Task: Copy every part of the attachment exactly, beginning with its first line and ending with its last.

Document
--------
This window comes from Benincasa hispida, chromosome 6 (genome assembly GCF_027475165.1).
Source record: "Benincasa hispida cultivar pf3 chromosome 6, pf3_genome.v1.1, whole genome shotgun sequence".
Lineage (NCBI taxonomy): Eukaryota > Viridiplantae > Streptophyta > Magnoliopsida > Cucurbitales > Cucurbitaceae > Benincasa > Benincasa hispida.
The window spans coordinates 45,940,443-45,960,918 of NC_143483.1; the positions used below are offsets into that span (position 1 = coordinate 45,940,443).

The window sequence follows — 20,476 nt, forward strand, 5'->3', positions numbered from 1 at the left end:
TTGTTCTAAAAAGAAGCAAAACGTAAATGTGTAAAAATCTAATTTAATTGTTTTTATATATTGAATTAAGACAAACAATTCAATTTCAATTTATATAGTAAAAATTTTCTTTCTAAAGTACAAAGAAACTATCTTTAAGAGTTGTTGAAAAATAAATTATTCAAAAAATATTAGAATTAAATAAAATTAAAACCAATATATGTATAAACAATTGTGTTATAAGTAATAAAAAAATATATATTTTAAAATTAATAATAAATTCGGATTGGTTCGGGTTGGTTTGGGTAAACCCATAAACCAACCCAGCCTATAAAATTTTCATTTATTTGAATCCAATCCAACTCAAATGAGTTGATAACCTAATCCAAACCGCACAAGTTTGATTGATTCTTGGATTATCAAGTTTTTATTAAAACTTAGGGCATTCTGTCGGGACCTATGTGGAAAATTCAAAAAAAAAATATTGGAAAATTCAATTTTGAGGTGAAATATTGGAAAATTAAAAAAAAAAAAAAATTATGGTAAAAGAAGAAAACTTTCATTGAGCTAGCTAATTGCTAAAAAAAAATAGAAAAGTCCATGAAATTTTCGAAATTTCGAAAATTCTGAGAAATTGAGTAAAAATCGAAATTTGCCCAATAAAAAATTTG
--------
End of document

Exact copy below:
This window comes from Benincasa hispida, chromosome 6 (genome assembly GCF_027475165.1).
Source record: "Benincasa hispida cultivar pf3 chromosome 6, pf3_genome.v1.1, whole genome shotgun sequence".
Lineage (NCBI taxonomy): Eukaryota > Viridiplantae > Streptophyta > Magnoliopsida > Cucurbitales > Cucurbitaceae > Benincasa > Benincasa hispida.
The window spans coordinates 45,940,443-45,960,918 of NC_143483.1; the positions used below are offsets into that span (position 1 = coordinate 45,940,443).

The window sequence follows — 20,476 nt, forward strand, 5'->3', positions numbered from 1 at the left end:
TTGTTCTAAAAAGAAGCAAAACGTAAATGTGTAAAAATCTAATTTAATTGTTTTTATATATTGAATTAAGACAAACAATTCAATTTCAATTTATATAGTAAAAATTTTCTTTCTAAAGTACAAAGAAACTATCTTTAAGAGTTGTTGAAAAATAAATTATTCAAAAAATATTAGAATTAAATAAAATTAAAACCAATATATGTATAAACAATTGTGTTATAAGTAATAAAAAAATATATATTTTAAAATTAATAATAAATTCGGATTGGTTCGGGTTGGTTTGGGTAAACCCATAAACCAACCCAGCCTATAAAATTTTCATTTATTTGAATCCAATCCAACTCAAATGAGTTGATAACCTAATCCAAACCGCACAAGTTTGATTGATTCTTGGATTATCAAGTTTTTATTAAAACTTAGGGCATTCTGTCGGGACCTATGTGGAAAATTCAAAAAAAAAATATTGGAAAATTCAATTTTGAGGTGAAATATTGGAAAATTAAAAAAAAAAAAAAATTATGGTAAAAGAAGAAAACTTTCATTGAGCTAGCTAATTGCTAAAAAAAAATAGAAAAGTCCATGAAATTTTCGAAATTTCGAAAATTCTGAGAAATTGAGTAAAAATCGAAATTTGCCCAATAAAAAATTTG